A Unique Inquiry

Ms. Lonergan asked whether there had been any other instance during her career when a superior officer had called her to ask why she wasn’t letting someone go with a DAT.

“Not that I can recall,” Officer Haley said.

At no point during the direct examination of the highway cop had Mr. Reichberg’s name been mentioned, but it was clear—since his estranged business partner, Jona Rechnitz, will be appearing as a prosecution witness as early as Nov. 13—that it was believed Mr. Reichberg, who was described by Mr. Rechnitz in an earlier trial as a kind of “fixer” for the Orthodox Jewish community of Borough Park when it came to the NYPD, had been contacted by Mr. Zangi, and then reached out to Inspector Grant.

That was why the cross-examination of Officer Haley began with Mr. Reichberg’s lead counsel, Susan R. Necheles. She began, “You have a lot of power as a police officer, don’t you?”

“In what way?” Ms. Haley replied.

The attorney responded that she was referring to the discretion that police officers have available to them. She questioned her about the Patrol Guide, and when Officer Haley said that its directives weren’t absolute rules, Ms. Necheles asked, “You think you can just ignore the Guide?”

“No, that’s not what I’m implying,” the officer responded.

‘Just Avoid Night in Jail’

Mr. Reichberg’s lawyer pointed out that when a DAT is issued, “The case is not dismissed just because you send the person home…they just don’t spend the night in jail.” She noted that the Patrol Guide definition of a DAT was “an appearance ticket issued in lieu of detention, at the direction of a desk officer for misdemeanors, violations and certain Class ‘E’ felonies for hospitalized prisoners.”

“It’s your testimony,” Ms. Necheles asked Officer Haley, “that the arresting officer has complete discretion as to whether or not to issue a desk-appearance ticket?” She then quoted from the Patrol Guide, which under a heading of “Accountability” stated, “The decision to issue a desk-appearance ticket to an eligible prisoner rests solely with the desk officer.”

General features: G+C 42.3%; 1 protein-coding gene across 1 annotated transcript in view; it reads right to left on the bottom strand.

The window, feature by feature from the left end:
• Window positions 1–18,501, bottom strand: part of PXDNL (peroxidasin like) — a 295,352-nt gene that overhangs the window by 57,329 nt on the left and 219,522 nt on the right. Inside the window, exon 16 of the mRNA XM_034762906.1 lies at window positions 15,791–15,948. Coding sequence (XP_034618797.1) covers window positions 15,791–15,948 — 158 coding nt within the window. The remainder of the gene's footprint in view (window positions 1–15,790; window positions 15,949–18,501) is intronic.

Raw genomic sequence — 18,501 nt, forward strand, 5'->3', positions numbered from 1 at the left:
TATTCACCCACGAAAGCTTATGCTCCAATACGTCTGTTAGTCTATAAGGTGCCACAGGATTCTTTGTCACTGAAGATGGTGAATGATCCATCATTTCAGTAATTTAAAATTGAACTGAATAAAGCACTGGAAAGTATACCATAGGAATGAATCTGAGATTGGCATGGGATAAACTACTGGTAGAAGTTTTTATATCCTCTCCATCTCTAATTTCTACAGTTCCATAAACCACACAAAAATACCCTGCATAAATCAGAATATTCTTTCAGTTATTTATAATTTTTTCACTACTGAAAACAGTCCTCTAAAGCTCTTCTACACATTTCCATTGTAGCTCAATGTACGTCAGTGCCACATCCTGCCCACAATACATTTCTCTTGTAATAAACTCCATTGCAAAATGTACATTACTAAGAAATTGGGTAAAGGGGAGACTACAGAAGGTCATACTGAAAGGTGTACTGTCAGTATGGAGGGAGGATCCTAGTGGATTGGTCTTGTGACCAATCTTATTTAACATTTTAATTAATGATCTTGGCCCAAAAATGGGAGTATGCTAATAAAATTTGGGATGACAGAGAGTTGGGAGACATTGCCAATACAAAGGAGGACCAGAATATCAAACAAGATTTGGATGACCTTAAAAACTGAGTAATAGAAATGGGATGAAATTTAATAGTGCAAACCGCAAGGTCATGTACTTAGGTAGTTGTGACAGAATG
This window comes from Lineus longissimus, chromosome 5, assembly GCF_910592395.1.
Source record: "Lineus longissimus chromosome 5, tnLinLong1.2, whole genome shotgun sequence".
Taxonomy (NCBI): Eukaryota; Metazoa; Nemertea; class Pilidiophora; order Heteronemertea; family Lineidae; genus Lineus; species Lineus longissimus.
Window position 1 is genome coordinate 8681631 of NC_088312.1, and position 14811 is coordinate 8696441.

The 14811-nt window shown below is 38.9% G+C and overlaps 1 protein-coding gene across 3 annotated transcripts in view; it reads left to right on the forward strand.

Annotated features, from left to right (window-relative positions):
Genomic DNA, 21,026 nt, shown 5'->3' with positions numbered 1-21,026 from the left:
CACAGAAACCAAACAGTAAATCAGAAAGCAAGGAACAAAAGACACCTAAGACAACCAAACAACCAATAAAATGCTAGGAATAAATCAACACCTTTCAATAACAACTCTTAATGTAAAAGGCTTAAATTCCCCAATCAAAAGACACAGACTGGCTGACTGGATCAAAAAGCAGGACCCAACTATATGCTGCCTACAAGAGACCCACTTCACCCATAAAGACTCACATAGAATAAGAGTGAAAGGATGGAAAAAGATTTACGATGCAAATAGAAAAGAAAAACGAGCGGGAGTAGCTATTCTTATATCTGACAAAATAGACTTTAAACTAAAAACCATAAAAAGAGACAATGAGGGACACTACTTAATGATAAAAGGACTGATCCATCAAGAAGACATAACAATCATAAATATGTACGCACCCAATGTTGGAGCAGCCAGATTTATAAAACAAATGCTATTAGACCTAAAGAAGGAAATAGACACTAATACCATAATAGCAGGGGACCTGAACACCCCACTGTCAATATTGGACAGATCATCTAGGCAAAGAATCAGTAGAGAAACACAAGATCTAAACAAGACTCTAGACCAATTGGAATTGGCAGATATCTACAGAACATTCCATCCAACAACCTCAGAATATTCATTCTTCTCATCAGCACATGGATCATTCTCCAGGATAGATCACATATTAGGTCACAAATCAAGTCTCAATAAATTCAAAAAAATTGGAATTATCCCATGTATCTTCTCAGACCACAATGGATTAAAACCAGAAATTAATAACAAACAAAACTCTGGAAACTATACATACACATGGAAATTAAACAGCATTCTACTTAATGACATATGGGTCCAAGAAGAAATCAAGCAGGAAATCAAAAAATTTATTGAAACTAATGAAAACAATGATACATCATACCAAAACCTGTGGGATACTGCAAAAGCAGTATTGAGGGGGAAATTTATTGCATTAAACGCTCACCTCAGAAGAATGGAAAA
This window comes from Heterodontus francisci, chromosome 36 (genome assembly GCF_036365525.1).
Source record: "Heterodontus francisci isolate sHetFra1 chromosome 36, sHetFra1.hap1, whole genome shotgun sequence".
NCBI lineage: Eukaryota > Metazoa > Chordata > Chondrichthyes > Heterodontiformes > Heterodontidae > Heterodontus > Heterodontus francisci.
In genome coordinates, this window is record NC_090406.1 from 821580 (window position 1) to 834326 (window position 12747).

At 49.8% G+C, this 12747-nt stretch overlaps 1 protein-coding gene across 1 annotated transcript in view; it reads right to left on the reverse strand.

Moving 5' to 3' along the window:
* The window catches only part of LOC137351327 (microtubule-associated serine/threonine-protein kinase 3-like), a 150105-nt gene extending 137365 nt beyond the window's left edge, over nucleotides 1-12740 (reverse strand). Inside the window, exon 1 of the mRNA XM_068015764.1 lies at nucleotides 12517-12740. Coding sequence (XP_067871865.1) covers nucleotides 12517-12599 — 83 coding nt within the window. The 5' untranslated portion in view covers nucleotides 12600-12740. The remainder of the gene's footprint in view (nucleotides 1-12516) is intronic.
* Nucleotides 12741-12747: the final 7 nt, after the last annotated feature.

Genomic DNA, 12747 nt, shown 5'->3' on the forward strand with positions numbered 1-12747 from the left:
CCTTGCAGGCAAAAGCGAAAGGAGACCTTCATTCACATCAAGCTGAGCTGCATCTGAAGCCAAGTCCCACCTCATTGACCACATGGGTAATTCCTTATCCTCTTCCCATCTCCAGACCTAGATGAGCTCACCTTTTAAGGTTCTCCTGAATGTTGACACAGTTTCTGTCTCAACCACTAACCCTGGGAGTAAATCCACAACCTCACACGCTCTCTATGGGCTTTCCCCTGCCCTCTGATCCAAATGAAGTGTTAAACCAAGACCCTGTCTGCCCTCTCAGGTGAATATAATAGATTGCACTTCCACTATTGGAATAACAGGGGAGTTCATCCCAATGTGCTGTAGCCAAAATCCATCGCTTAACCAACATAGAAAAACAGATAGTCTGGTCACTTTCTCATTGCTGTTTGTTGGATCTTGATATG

When she suggested that the Sergeant at the 63rd Precinct had seemed surprised at Ms. Haley’s refusal to dispose of the arrest with a DAT, the highway officer disagreed, asserting that his response was triggered because “he didn’t want to go back and tell the individual on the phone the answer that I gave him.”

Ms. Necheles pressed him on Inspector Grant’s demeanor during their phone conversation about the DAT. Officer Haley replied that he had “inquired to ask if [Mr. Zangi] was getting one.”

‘He Didn’t Order You?’

“He didn’t order you?” the lawyer asked. She pressed her on when the Brooklyn DA had issued his policy against handling such incidents with DATs, and said that Mr. Zangi “qualified for a desk-appearance ticket in every other way, didn’t he?”

“According to the Patrol Guide,” Officer Haley responded.

That led Ms. Necheles to say, “You decided you would not listen to your supervisor, you would not listen to Inspector Grant and would put someone in jail for the night…even though it’s against the Patrol Guide, based on what someone at the DA’s Office said? Aren’t you just making this up as an excuse for something you did that was wrong?"

The Dangling Question

Their exchange was interrupted by a request by Judge Woods for a sidebar involving the defense and prosecution lawyers, and when they finished the private discussion, he announced that he was sending the jurors home for the day. Ms. Haley’s testimony had run longer than expected, and a need to get other witnesses on the next day meant she would not be back on the stand the following morning and would be notified whether she would be recalled on Nov. 8.

And so Mr. Meringolo had not yet had a chance to grill her on behalf of Inspector Grant, and Ms. Lonergan had not been given the opportunity to quiz her based on issues raised by the defense lawyers. The question that hung in the air as Ms. Necheles pressed Officer Haley as to whether the circumstances required that she issue the desk-appearance ticket was, if her interpretation of the Patrol Guide was correct, why wouldn’t the Desk Sergeant, or Inspector Grant, have ordered her to comply rather than seeming surprised and distressed at her stance?